Saint Thomas Aquinas (1225-1274),[1] said that knowledge of what is loved, precedes love.  Contrary to Saint Thomas, one can love without knowing exactly whom one loves.  In certain situations, love can be blind.  The readings for Pentecost are about such a blind love of God.

 

Five pages of non-biblical scholarly work develop this theme and precede direct engagement of the readings.  The insight of love overwhelming knowledge is the great contribution of Bernard Lonergan (1904-1984) to Twentieth Century Catholic thought.  Despite his contribution, Lonergan, who taught at the Gregorian University in the Vatican, does not juxtapose the truth of knowledge with the politics of power.[2]  As part of the Church establishment, this would have been difficult for him.  It can take the blind love of Pentecost to overlook Church politics.

 

Hierarchical abuse of power over sexual scandals is the scandal of today.  Three researchers, Thomas P. Doyle, A. W. R. Sipe, and Patrick J. Wall, have written a history of that scandal, tracing it back to the earliest days of the Church.  In the mid-Twelfth Century, before the Western Church codified Canon Law for everyone, each diocese had its own rule.  Saint Raymond of Penafort (1175-1275)[3] codified Canon Law in the West during the Thirteenth Century.  His effort lasted without revision until the Twentieth Century.  Using the work of Saint Raymond and others, the three researchers into sexual scandals conclude that the hierarchy always abused the Faithful in sexual matters under the guise of avoiding scandal.  The research has documented a history of Church politics overwhelming truth and love.[4]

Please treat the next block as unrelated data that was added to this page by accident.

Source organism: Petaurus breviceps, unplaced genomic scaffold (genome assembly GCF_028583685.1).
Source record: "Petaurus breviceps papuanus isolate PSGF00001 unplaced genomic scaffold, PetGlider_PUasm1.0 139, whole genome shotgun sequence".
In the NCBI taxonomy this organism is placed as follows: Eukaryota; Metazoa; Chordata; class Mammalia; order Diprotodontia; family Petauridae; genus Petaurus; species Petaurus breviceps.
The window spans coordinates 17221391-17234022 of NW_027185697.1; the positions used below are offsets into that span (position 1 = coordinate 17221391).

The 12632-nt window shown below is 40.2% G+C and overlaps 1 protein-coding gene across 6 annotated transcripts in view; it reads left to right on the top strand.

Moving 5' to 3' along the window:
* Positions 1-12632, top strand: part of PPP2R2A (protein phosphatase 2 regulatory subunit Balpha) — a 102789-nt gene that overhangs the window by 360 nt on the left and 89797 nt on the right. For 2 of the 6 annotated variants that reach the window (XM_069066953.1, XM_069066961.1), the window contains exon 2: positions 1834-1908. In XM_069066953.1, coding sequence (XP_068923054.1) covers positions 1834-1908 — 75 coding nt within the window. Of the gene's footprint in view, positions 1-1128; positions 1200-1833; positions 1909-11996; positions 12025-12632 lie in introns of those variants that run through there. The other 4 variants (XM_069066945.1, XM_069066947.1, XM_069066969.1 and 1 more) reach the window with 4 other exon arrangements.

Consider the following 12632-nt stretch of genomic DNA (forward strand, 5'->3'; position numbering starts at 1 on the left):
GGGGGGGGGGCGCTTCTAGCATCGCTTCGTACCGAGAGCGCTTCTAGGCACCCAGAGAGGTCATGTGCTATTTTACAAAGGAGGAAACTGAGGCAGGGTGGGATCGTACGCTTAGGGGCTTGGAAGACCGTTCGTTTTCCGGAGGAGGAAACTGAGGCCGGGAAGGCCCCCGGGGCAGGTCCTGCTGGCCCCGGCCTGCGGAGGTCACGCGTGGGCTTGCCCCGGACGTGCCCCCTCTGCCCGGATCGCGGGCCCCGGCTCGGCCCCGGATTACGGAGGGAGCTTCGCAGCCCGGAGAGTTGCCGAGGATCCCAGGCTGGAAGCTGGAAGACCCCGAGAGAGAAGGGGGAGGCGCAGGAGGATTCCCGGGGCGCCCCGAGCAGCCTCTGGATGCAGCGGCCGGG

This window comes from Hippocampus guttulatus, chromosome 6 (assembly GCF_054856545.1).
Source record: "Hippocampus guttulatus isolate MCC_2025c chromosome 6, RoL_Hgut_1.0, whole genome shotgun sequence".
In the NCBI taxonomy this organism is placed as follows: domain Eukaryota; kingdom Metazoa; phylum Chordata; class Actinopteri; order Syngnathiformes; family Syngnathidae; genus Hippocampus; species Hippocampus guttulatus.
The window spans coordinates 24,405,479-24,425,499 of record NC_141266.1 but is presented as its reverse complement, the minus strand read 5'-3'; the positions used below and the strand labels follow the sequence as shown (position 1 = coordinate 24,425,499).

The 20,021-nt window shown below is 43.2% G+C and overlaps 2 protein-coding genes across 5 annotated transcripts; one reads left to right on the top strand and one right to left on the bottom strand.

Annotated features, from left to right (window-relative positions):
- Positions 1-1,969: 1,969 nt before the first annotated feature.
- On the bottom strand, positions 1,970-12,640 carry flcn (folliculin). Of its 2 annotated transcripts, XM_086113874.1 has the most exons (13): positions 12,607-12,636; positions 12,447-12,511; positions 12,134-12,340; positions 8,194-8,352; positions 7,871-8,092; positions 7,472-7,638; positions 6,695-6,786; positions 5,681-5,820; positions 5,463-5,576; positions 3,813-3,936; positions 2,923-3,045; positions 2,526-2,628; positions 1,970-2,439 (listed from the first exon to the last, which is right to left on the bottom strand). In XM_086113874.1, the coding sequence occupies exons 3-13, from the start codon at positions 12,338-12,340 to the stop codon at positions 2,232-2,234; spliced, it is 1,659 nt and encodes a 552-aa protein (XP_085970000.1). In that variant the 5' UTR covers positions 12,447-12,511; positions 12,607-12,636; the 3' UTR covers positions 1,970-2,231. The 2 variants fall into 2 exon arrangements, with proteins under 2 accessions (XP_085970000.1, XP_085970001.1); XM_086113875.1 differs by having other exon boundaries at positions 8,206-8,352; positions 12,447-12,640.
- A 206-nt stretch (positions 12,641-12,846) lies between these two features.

The credentials of the researchers are significant.  Doyle is an active Catholic priest who authored the report several decades ago that predicted the scope of the abuse scandal.  Doyle and Sipe are both canon lawyers.  Sipe and Wall are both former Benedictine monks.  Sipe is a practicing therapist who has studied the sexuality of Catholic clergy for many years.  They love the Church and know of what they write.

 

The authors portray love overcoming the terrible truth of scandal,

 

The long, sad history of sexual abuse by clergy has been written.  Now the church—priests and people—have a chance to write a different record—one of mutual concern and effective protection of the vulnerable, and support for the trustworthiness and integrity of the clergy.

 

As important as truth is, love, can overwhelm truth.  How else account for the fact that my wife still loves me, after 42 years?  Agneta Schreurs, the psychotherapist, demonstrates that people can love God passionately, without regard to the presence of evil.  Recognizing this possibility does cause difficulty.